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(i) A General Discussion on the Greed-Grievance Theory of Conflict
The central argument of the economic model is that greed, rather than grievance, is the underlying factor underwriting most conflicts and wars.
It argues that greed and grievance are not competitive explanations of conflict but are often alternative interpretations of the same phenomenon or shades of the same problem. Examining inferential motives rather than stated objectives, the proponents regarded rebellion as a kind of industry that generates profits from looting, so that agitators are not different from bandits or pirates. Hence, rebellion is not explained by motives, as they are often disguised, but by atypical circumstances that generate profitable opportunities. Thus, rebellion assumes different motivations, i.e., grievance versus greed, and different explanations, i.e., atypical grievances versus atypical opportunities.
This explanation contradicts the popular argument that rebellion occurs when grievances are sufficiently acute, and so much so that people want to engage in violent protest. The economic model classifies possible causes of conflict into preferences, opportunities, and perceptions. Preferences deal with conscious choices over action; opportunities, on the other hand, relate to chances that become available because of choices. In relation to rebellion, the economic model asserts that violent actions as a means to attain specific objectives may be explained as consequent upon possible prospects for an unintended beneficial outcome. The model concludes that, more often than not, seemingly unintended beneficial outcomes rather than the stated objectives underwrite conflicts and wars.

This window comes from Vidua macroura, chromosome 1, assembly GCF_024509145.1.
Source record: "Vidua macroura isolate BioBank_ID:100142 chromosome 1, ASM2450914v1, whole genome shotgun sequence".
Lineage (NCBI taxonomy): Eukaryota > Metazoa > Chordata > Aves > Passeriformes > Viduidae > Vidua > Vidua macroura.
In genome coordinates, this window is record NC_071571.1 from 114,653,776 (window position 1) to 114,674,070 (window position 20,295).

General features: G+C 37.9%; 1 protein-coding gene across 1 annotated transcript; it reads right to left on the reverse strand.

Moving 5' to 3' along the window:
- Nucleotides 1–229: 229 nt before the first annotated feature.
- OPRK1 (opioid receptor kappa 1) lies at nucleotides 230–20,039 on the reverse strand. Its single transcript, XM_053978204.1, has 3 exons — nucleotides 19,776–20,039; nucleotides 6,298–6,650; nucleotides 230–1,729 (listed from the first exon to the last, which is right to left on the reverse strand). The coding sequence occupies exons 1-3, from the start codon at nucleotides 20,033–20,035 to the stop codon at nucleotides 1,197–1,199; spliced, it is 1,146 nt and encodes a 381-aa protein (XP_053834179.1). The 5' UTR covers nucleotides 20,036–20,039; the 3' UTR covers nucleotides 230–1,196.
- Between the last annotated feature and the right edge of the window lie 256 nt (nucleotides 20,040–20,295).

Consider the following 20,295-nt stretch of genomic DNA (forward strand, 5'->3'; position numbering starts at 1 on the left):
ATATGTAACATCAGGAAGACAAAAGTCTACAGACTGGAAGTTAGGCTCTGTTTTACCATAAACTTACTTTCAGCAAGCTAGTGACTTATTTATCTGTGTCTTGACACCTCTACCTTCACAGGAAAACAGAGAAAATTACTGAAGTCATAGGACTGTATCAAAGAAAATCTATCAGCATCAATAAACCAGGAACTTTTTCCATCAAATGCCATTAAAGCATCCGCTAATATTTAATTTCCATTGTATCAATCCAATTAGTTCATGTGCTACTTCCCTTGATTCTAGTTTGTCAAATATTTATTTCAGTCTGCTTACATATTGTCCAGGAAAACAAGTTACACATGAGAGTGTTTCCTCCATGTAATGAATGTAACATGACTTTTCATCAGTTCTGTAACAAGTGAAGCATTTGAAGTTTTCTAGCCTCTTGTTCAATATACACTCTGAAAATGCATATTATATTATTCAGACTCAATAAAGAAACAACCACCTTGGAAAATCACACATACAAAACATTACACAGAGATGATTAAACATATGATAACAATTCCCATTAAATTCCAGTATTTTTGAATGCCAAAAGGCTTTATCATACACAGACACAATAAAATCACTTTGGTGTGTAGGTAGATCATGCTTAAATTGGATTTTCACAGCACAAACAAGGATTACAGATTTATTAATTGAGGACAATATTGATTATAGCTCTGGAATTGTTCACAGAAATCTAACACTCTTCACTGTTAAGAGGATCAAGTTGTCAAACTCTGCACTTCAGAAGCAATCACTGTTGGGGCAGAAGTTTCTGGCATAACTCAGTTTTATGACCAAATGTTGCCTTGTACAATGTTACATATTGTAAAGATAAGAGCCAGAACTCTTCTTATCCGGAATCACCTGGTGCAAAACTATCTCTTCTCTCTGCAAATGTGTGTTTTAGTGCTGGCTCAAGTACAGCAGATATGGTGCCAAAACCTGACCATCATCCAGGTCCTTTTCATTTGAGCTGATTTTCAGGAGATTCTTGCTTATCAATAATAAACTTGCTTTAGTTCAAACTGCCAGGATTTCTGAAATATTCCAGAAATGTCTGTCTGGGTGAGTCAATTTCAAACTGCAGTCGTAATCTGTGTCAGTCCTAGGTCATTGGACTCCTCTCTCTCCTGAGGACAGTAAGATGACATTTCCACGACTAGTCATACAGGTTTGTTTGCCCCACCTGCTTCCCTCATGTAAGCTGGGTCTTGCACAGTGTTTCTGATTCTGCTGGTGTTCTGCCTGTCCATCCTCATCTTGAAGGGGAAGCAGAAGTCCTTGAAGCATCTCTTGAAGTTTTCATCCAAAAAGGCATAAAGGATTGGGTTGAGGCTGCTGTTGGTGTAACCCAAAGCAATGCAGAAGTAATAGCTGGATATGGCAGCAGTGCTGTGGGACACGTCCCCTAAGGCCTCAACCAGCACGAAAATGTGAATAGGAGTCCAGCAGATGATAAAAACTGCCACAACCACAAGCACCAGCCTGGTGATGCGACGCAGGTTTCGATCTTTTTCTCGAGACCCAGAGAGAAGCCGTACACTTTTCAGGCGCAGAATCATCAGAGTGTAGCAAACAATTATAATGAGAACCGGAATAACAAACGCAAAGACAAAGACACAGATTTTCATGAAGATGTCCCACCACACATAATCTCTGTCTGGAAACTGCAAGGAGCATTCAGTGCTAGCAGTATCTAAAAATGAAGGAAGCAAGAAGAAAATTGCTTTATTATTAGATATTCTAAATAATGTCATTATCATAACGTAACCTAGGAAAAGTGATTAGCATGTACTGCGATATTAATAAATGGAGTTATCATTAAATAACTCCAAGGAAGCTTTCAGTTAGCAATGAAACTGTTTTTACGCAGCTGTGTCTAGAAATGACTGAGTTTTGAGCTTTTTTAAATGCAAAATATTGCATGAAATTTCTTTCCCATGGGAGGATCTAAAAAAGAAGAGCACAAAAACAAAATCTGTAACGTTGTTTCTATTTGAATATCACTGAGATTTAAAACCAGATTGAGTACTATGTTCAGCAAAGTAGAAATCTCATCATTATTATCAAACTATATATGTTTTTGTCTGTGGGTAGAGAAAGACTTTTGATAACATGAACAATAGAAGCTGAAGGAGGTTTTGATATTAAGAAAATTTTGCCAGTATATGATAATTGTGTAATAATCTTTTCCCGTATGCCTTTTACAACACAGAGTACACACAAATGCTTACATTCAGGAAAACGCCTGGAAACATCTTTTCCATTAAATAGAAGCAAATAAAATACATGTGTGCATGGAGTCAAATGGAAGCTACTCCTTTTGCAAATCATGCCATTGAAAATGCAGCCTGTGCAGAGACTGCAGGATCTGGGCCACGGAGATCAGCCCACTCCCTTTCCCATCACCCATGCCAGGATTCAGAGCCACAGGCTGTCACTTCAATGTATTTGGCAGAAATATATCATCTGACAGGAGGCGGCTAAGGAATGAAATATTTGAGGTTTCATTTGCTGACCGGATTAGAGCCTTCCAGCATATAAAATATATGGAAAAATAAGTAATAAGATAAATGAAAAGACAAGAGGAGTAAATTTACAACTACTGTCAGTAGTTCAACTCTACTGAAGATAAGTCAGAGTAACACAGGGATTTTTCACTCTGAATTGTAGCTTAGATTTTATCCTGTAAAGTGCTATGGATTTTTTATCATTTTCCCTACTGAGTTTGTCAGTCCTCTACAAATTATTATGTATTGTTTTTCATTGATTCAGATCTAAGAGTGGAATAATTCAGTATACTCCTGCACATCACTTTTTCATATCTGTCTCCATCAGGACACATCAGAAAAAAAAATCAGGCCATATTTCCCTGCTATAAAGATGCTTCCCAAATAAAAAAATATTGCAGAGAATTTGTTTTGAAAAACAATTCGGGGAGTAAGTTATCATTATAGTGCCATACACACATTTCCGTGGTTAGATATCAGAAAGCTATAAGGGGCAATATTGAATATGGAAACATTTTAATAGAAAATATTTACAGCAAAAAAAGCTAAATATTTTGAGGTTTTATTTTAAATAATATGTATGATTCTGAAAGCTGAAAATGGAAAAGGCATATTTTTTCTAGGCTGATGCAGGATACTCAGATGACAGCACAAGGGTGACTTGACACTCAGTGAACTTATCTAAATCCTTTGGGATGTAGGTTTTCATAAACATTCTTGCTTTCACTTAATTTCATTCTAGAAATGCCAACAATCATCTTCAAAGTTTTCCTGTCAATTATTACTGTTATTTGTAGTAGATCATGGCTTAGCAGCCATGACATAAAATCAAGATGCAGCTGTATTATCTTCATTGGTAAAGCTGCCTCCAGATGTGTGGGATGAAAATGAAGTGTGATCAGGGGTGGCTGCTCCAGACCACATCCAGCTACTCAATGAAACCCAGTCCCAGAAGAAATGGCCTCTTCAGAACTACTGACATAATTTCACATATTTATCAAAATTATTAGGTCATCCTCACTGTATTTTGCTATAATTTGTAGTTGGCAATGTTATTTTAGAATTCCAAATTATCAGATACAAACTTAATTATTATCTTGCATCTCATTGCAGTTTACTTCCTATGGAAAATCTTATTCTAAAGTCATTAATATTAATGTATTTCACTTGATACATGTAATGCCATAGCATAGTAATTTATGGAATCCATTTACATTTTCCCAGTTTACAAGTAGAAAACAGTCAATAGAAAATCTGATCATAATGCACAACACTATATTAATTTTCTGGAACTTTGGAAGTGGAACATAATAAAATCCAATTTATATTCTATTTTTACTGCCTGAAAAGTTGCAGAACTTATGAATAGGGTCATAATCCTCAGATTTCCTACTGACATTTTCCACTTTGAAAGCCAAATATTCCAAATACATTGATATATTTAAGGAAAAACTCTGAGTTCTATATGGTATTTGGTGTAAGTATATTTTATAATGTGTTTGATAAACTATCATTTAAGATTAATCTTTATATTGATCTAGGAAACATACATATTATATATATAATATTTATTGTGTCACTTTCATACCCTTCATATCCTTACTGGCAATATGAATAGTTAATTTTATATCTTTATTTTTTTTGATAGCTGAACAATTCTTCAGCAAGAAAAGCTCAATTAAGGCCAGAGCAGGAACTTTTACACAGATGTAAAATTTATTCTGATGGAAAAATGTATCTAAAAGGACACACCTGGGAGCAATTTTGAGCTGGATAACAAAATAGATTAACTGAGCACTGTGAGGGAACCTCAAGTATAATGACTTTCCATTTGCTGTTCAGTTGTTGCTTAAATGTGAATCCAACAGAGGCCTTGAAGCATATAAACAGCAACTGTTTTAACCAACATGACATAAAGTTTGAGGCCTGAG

The model is not denying the existence of objective grievances, but that conflict actors may have a wrong perception about the conflict. They can also have a wrong or misperceived view of opportunities to achieve redress for their grievances. Wrong perception is not only applicable to grievance, but also opportunities for redress.
Where this is the case, rebellion becomes unprofitable and would collapse, perhaps before it reaches the threshold of civil war. By contrast, when misperceived or exaggerated grievances trigger rebellion, conflicts and civil wars would not clear or dispel misperceptions. They may, indeed, generate or create genuine grievances.
Misperception of grievances and opportunity for rebellion are common, and all societies have groups with exaggerated grievances and, frequently, misperceived opportunities for rebellion.
Whether grievances are exaggerated or opportunities for rebellion are misperceived, perceived or stated motives by conflict actors would not explain the incidence of rebellion, as, in the first place, the premises upon which grievances or rebellion are based are faulty.
Invariably, groups with exaggerated grievances or misperceived opportunity for rebellion exist in societies where there are atypical opportunities to benefit from rebellion and where there is a viability for a successful rebellion. In such societies, rebellions would be conducted by viable not-for-profit organizations, pursuing misperceived agendas by violent means.
(ii) At least, one sample conflicts
(iii) A discussion of each of the elements mentioned or identified in the general discussion in relation to the example(s) of conflict given in. These MUST include
(a) the stated goal(s) of the conflict groups – this is the same as objective grievance(s),
(b) inferential motives,
(c) atypical opportunities – the same as when the conflict broke out,
(d) opportunities for profit – the same as looting,
(e) preferences – the same as alternative options to physical violence and the choice made by the conflict actors,
(f) perception – how the conflict groups/actors perceived their grievances, and opportunities.
Based on the breakdown that I did above, rewrite this in the form of an essay using a conflict of your own choice and submit as email attachment.